Andy Bockelman: ‘Hansel & Gretel’ a freaky, funny, fractured fairy tale
February 7, 2013
"Hansel & Gretel: Witch Hunters" PG-13
Rating: 2.5 out of 4 stars
Run time: 87 minutes
Starring: Jeremy Renner, Gemma Arterton, Famke Janssen and Peter Stormare
Steamboat Springs — Once upon a time, there were two siblings whose mutual interests included killing people who were different from them and finding sadistic ways in which to carry out that hobby. If that premise were used to describe anyone in real life, it would be sick, twisted and tasteless to make a movie about their exploits.
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As if it needs to be said, "Hansel & Gretel: Witch Hunters" manages to distance itself quite a ways from reality.
We've all heard the story about the brother and sister left alone in a forest only to find a gingerbread house owned by an evil witch whom they had to shove into an oven to stay alive.
The legend of Hansel and Gretel (Jeremy Renner, Gemma Arterton) goes far beyond that version, though. For 15 years after that traumatic incident, the pair has made it a mission to track down and wipe out the scourge of witches across the world, whether it's burning them at the stake, slicing them apart or relying on heavy artillery.
Hansel and Gretel never have encountered one of these unholy ladies that they couldn't kill, but they might have met their match in Muriel (Famke Janssen), a witch with a plan to empower her kind forever.
With roles in "Mission: Impossible — Ghost Protocol," "The Avengers" and "The Bourne Legacy," Renner's action hero resume is getting pretty long by now. This might be his most physically demanding role yet and almost certainly the one involving the coolest weaponry.
Did we mention he does all this while battling diabetes as a result of being force-fed so much sugar?
Not to be outshone, Arterton is just as formidable, perhaps even more so, delivering a top-notch head-butt right off the bat and a slew of four-letter words to follow.
Given the lack of celebrities of the time period, it only makes sense the two would have admirers. For Hansel, a girl (Pihla Viitala) he saves from a bloodthirsty mob willing to believe any woman is a witch, and for Gretel, a dorky teen fan (Thomas Mann) who wants to be her apprentice. And they might just need all the help they can get with Janssen, a memorable hag with wickeder-than-average intentions and apparently the only member of her coven with the ability to change her appearance so she doesn't look like a leprous orc.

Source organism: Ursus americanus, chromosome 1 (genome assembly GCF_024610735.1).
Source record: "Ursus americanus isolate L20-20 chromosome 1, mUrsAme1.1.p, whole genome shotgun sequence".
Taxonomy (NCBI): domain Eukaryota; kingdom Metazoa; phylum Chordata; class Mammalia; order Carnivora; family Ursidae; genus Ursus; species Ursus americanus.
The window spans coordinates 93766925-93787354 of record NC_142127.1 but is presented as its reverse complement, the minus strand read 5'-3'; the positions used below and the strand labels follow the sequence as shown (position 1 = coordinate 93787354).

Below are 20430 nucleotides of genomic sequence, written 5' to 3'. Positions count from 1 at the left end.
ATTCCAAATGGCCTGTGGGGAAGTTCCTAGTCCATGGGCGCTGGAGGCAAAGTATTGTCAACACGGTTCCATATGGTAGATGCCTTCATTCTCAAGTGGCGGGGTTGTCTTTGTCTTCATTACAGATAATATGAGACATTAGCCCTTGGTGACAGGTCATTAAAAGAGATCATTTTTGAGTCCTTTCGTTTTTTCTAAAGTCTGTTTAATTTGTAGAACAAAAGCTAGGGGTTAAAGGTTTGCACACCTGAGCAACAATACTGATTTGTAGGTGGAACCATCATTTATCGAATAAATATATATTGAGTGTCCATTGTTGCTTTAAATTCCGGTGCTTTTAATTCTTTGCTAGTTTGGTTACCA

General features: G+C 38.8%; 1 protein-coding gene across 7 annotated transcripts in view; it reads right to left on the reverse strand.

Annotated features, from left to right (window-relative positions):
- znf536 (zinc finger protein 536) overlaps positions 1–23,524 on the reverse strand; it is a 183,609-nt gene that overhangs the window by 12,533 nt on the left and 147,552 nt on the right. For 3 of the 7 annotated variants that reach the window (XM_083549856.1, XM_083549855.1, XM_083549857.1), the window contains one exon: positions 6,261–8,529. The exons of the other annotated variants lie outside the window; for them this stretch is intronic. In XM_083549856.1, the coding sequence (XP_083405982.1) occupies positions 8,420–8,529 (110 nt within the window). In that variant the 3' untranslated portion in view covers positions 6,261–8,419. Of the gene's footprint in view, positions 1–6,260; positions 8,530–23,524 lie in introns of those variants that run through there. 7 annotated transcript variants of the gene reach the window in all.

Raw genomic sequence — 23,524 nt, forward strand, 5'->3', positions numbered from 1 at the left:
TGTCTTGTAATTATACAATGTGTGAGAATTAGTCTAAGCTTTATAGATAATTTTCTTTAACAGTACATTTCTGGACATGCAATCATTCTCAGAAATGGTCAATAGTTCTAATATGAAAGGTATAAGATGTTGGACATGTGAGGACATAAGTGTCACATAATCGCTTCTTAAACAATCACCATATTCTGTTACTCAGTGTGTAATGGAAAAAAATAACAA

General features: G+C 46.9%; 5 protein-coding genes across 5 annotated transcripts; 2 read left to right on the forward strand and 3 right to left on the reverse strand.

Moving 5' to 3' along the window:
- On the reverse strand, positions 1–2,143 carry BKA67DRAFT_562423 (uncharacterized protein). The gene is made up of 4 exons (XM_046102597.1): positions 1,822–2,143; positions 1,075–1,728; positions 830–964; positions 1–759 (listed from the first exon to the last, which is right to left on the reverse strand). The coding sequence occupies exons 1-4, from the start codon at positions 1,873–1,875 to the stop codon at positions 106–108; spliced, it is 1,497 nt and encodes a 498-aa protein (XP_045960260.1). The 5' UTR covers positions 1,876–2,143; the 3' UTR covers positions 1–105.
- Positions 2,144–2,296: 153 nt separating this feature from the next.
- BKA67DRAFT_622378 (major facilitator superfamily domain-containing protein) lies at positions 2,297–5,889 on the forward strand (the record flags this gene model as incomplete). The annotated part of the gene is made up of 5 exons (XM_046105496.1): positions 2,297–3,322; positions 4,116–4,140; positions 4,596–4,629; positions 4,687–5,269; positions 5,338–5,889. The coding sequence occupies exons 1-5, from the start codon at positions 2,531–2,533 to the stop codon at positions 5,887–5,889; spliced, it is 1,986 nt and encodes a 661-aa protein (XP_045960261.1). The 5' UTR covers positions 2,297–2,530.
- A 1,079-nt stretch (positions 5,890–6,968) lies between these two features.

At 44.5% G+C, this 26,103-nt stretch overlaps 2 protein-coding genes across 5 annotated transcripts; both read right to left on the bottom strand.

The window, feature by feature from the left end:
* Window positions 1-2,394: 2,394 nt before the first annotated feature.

What Jacob and Wilhelm Grimm probably didn't envision were their creations growing up to speak with decidedly American accents and wearing a duster jacket and leather pants, not to mention firing double-damage crossbows and using a stun gun as a defibrillator.
Yes, a stun gun. In what's clearly 17th or 18th century Europe.
It's one anachronism after another in this rollicking horror adventure, and that's precisely what makes it work. Nobody's expecting a period piece that's true to history — since, you know, we're talking about a story involving a troll and a house made entirely of sweets — so why bother with any kind of pretense?
What distinguishes this from similar but entirely unwatchable movies like "Van Helsing" and last summer's "Abraham Lincoln: Vampire Hunter" is that the people involved here have some kind of sense of how to take something that's pure, stupid fun and not try to make it anything more than it ought to be.
The strength of "Hansel & Gretel: Witch Hunters" lays entirely in the "anything goes" splatterfest credo, which it takes to the hilt. It's certainly not something everyone will enjoy, but, it's a thrilling popcorn movie for a game audience.
Andy Bockelman is a Craig resident, freelance writer and Denver Film Critics Society accredited film fanatic who occasionally reviews movies playing in Steamboat Springs.
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